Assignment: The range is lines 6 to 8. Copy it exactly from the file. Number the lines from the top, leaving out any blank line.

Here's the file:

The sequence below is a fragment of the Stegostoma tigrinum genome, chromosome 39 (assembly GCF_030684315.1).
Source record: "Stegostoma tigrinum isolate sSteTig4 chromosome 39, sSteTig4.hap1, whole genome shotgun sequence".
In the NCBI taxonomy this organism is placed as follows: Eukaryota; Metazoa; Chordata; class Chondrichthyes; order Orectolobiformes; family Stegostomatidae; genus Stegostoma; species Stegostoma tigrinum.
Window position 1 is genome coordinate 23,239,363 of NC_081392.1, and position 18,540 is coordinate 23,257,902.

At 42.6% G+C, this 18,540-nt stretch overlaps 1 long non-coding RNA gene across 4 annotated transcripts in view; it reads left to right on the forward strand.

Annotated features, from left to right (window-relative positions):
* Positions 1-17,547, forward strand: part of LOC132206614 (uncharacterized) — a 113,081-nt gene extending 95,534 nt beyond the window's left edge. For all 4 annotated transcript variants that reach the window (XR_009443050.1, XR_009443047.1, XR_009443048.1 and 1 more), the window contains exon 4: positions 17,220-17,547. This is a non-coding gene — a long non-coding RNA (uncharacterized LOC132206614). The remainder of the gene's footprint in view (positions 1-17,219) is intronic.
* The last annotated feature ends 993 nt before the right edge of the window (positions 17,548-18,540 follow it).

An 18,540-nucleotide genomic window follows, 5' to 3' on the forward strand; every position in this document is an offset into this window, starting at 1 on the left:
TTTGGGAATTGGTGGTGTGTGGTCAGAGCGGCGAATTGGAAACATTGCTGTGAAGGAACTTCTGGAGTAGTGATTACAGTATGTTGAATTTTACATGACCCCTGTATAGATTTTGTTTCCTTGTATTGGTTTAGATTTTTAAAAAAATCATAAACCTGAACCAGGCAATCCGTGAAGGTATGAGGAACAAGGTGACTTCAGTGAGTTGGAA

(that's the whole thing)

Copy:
Annotated features, from left to right (window-relative positions):
* Positions 1-17,547, forward strand: part of LOC132206614 (uncharacterized) — a 113,081-nt gene extending 95,534 nt beyond the window's left edge. For all 4 annotated transcript variants that reach the window (XR_009443050.1, XR_009443047.1, XR_009443048.1 and 1 more), the window contains exon 4: positions 17,220-17,547. This is a non-coding gene — a long non-coding RNA (uncharacterized LOC132206614). The remainder of the gene's footprint in view (positions 1-17,219) is intronic.
* The last annotated feature ends 993 nt before the right edge of the window (positions 17,548-18,540 follow it).